Production costs

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Production costs

  1. 1. Production Costs<br />Starbucks Coffee Company<br />
  2. 2. Production Costs<br />All the costs, internal and external, to produce a good<br />Very important to businesses and the economy<br />Can determine if a business succeeds or fails<br />Directly affects prices<br />Examples of different costs at Starbucks<br />Dairy<br />Labor<br />Occupancy <br />
  3. 3. Starbucks: A brief history<br />1971- The first store opens at Seattle’s Pike Place Market<br />1987- First stores open outside of the Seattle area in Chicago and Vancouver B.C.<br />1988- Begins to offer health benefits to both full and part-time employees<br />1991- Becomes the first privately owned company to offer stock benefits to part-time employees<br />1992- Opens on the stock market at $17 per share. Ends at $21.50 per share<br />
  4. 4. Present Day Starbucks<br />Over 16,000 locations in 50 different countries<br />Has earned multiple awards for the ethical treatment of its workers as well as the ethical treatment from coffee bean suppliers<br />
  5. 5. Fiscal Third Quarter 2010<br />
  6. 6. Increases in Production Costs<br />Drink prices have increased nationwide<br />Covers increasing milk costs due to high demand for US milk<br />Covers rising costs of other commodities such as sugar and coffee prices.<br />Increased production costs are passed on to consumers<br />
  7. 7. Production Costs for the Better<br />Have become cheaper over time<br />Forces companies to be competitive<br />Companies strive to make a better product at lower prices to maximize profit<br />
  8. 8. Production Costs for the Worse<br />Government regulations may increase the cost of certain products<br />Excuses for companies to raise their prices<br />
  9. 9. Production Costs: Go Away!<br />Production costs affect every business entity that produces a good or service<br />Allocation of resources, management of labor, and efficient business practices determine whether production costs will severely hinder the business from making a profit.<br />
  10. 10. Low Production Costs in an Efficient Business <br />Bottled Water Companies<br />New technology, minimal use of laborers, economies of scale, and location, location, location.<br />Externalities- Air Pollution, Tapping of Precious Resources<br />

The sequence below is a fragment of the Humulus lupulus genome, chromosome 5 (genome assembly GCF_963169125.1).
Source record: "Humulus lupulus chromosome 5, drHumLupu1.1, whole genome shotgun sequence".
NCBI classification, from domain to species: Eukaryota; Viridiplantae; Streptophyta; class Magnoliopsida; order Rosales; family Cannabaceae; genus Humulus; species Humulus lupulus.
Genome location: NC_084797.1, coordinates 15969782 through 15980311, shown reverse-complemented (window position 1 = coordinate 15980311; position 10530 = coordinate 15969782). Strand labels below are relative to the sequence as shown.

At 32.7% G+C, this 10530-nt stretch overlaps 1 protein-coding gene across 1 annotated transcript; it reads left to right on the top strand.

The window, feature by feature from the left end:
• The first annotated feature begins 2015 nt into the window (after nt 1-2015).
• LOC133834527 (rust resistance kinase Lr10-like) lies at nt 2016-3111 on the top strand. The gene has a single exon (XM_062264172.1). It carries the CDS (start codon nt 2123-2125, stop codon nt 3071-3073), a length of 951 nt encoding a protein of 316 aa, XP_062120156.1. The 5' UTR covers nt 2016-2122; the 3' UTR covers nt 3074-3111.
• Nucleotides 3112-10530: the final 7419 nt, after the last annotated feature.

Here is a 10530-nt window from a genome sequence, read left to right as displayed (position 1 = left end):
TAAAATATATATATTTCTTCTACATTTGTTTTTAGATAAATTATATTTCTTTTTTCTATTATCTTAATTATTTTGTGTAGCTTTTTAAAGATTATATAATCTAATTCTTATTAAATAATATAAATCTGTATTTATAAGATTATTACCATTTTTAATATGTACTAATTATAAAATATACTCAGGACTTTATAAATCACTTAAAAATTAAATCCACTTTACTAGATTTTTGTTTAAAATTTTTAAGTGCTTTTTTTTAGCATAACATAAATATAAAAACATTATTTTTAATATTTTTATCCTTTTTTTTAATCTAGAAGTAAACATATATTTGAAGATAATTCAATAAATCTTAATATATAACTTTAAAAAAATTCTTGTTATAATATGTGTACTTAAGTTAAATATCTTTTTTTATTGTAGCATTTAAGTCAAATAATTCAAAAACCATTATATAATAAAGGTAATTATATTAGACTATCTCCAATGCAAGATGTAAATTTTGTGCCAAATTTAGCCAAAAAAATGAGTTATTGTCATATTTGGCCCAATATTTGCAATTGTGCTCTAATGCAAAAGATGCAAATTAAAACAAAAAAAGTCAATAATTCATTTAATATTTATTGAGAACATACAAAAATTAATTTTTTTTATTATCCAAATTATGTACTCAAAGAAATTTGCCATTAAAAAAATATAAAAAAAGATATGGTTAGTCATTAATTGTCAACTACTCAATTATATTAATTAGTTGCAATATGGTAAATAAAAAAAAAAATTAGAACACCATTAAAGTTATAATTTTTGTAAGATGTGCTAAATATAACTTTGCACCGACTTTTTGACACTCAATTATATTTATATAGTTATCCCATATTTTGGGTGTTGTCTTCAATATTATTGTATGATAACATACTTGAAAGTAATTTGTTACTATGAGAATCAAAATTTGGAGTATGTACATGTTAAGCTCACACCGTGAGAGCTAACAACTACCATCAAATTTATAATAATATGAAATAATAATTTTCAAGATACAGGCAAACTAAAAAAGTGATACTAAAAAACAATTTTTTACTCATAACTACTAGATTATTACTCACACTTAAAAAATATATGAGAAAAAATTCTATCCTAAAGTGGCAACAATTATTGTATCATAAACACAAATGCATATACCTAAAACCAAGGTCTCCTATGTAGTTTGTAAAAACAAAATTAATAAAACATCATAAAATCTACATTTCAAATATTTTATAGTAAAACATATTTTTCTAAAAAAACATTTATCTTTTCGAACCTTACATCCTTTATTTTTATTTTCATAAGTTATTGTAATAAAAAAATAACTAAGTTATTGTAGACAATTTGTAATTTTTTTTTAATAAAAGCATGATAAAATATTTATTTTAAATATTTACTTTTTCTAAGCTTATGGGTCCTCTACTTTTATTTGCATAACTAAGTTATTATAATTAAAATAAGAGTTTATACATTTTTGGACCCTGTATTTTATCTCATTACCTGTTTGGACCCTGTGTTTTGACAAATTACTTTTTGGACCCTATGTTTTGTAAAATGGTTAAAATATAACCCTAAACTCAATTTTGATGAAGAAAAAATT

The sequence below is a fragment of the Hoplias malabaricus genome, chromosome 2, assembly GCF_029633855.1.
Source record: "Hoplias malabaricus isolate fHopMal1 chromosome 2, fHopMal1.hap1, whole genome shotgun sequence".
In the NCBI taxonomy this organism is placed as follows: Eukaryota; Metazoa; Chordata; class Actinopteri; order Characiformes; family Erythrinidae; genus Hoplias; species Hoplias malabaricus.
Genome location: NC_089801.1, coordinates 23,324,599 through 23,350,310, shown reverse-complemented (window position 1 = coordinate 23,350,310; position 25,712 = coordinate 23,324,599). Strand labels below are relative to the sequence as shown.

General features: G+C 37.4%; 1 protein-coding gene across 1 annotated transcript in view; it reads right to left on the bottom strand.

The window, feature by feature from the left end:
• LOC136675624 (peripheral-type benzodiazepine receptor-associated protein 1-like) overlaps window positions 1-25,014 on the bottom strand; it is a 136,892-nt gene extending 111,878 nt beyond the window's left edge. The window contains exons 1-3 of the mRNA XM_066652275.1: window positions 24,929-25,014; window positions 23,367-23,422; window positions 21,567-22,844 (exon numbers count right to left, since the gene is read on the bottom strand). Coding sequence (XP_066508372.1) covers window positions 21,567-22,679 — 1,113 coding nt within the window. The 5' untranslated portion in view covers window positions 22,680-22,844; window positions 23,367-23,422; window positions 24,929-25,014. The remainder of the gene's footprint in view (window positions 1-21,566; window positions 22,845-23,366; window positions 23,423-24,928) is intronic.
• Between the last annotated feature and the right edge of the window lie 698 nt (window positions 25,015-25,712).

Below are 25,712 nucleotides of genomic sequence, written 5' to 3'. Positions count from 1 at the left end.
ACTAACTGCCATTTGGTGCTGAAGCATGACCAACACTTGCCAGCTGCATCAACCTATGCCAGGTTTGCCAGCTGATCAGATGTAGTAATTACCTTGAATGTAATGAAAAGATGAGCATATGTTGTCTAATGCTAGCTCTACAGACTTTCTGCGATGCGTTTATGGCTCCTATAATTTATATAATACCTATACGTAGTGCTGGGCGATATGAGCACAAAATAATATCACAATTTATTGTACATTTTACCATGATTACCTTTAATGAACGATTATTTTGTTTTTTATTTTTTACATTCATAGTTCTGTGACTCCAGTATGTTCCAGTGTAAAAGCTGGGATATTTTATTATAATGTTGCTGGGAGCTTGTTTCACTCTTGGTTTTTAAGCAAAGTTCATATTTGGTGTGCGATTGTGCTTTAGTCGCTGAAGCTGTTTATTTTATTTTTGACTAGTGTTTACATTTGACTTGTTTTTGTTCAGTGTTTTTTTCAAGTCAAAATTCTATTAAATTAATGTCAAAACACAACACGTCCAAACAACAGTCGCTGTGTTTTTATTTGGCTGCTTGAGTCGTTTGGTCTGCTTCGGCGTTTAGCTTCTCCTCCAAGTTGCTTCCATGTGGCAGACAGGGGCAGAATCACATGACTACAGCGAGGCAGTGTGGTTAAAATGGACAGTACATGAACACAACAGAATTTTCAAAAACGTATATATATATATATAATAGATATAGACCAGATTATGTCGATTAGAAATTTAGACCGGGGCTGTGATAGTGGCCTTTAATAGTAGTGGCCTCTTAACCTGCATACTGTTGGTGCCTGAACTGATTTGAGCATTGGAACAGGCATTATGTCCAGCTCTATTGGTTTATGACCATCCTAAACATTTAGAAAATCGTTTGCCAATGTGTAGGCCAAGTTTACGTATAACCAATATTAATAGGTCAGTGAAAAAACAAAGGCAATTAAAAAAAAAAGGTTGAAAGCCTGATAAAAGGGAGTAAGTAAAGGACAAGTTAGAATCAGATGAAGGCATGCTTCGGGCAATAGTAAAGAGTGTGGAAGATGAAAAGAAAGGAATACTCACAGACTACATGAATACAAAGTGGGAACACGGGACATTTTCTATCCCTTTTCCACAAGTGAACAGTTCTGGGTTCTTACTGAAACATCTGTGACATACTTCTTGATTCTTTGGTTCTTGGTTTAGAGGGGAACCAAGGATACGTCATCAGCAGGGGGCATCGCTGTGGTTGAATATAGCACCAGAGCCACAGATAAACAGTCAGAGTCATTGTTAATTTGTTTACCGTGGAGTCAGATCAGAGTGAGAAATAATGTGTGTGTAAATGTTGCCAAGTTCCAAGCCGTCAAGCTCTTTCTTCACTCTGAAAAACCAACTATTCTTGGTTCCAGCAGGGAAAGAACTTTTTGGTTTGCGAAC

11. 11. High Production Costs in an Efficient Business<br />Oil Industry<br />Low reserves, difficulty in retrieval, and liability of laborers<br />Externalities- Health Problems, Environment<br />
  12. 12. The Starbucks Company<br />Starbucks has rather high production costs but also enormous profits<br />
  13. 13. How They Do It<br />Lean Approach<br />Takes away unnecessary movement and changes time-wasting activities<br />Price Raises<br />2006-Raised price an average of a nickel per beverage due to higher labor and energy costs<br />2007-A substantial increase in diary prices led to an average increase of 9 cents per drink<br />2010-A increase in the price of raw coffee has lead to a recent increase of “labor-intensive” drinks like frappucinos and lattes<br />
  14. 14. Low Elasticity of Starbucks Consumers<br />As Starbucks increases prices costumers stay loyal<br />At the end of the last quarter the profits were triple the expected figure, 339.0 million with more stores to open in the next fiscal year including an expansion in China<br />Price raises are typically not added to coffee and espresso drinks<br />High Elasticity of Demand<br />Whereas, consumers who pay $4 for a Frappuccino are more willing to absorb the price raises<br />Low Elasticity of Demand<br />
  15. 15. Externalities of Starbucks<br />Employee Benefits<br />Paid vacation and sick leave, subsidized health benefits, 401(k) plans, and stock options for both full and part time employees<br />Environmentally Conscious<br />Fair Trade Coffee and Environmental Leadership<br />
  16. 16. The Goal of Starbucks<br />Expand the output of coffee<br />Starbucks owns company farms to produce high quality beans at low costs<br />By using company farms, Starbucks does not have to pay for the middleman costs of beans<br />
  17. 17. High Starbucks Bean Prices<br />2001- Starbucks purchased 90% of it’s beans at variable pricing<br />2002- Starbucks switches to buying 74% of it’s beans at fixed costs<br />31% of those suppliers turned into long term contracts<br />Increased purchases from small suppliers from 9% to 59% of their total purchases<br />
  18. 18. Corporate Responsibility: Starbucks <br />Donates portions of it’s profits to charities<br />Helped with reconstruction efforts in New Orleans after Hurricane Katrina<br />Being Environmentally friendly<br />“Grounds For Your Garden”<br />Restructured napkin and trash bag sizes<br />Recycled over 2.5 billion cups<br />
  19. 19. No Shortage of Negatives<br />2005 – Starbucks is forced to pay $165,000 to eight employees<br />Employees claimed they were retaliated against for being pro-union<br />2006 – Starbucks once again pays $2,000 to three employees and two fired employees were offered reinstatement<br />
  20. 20. New Competition: McDonalds<br />McDonalds has attempted to enter the coffee house market<br />Offers gourmet coffee at lower prices<br />Will cut into Starbucks coffee sales, as well as food sales<br />
  21. 21. Starbucks Partnerships<br />Apple<br />Customers were allowed to browse iTunes to find out songs on the store’s radio and were offered free songs as a “Pick of the Week”<br />PepsiCo<br />Frappuccino bottled beverages<br />Dreyer’s Ice Cream<br />Starbucks flavored ice cream<br />Acquired Seattle’s Best Coffee in 2003<br />Used as a franchise<br />

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